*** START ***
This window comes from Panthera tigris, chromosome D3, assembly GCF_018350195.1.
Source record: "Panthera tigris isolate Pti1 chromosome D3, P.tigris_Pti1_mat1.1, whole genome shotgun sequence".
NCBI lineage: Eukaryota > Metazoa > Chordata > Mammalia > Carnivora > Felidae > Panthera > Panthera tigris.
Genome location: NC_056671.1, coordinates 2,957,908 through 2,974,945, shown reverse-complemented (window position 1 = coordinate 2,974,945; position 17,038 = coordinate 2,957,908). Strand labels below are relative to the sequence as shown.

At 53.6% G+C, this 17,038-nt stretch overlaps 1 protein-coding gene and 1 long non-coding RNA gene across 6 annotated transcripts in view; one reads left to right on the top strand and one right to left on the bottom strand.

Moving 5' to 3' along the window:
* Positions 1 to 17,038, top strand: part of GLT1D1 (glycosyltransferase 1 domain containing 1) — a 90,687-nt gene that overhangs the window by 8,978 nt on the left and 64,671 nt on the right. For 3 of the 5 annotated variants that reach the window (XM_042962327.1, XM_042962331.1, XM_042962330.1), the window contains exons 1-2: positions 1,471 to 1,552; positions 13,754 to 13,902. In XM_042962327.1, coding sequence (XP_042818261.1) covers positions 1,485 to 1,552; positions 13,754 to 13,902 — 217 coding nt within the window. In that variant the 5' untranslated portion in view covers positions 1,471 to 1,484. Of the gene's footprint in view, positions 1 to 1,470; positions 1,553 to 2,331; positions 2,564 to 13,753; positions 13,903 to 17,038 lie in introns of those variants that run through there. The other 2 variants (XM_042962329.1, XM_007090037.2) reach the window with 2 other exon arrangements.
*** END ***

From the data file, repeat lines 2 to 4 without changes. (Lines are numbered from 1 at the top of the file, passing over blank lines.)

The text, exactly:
Source record: "Panthera tigris isolate Pti1 chromosome D3, P.tigris_Pti1_mat1.1, whole genome shotgun sequence".
NCBI lineage: Eukaryota > Metazoa > Chordata > Mammalia > Carnivora > Felidae > Panthera > Panthera tigris.
Genome location: NC_056671.1, coordinates 2,957,908 through 2,974,945, shown reverse-complemented (window position 1 = coordinate 2,974,945; position 17,038 = coordinate 2,957,908). Strand labels below are relative to the sequence as shown.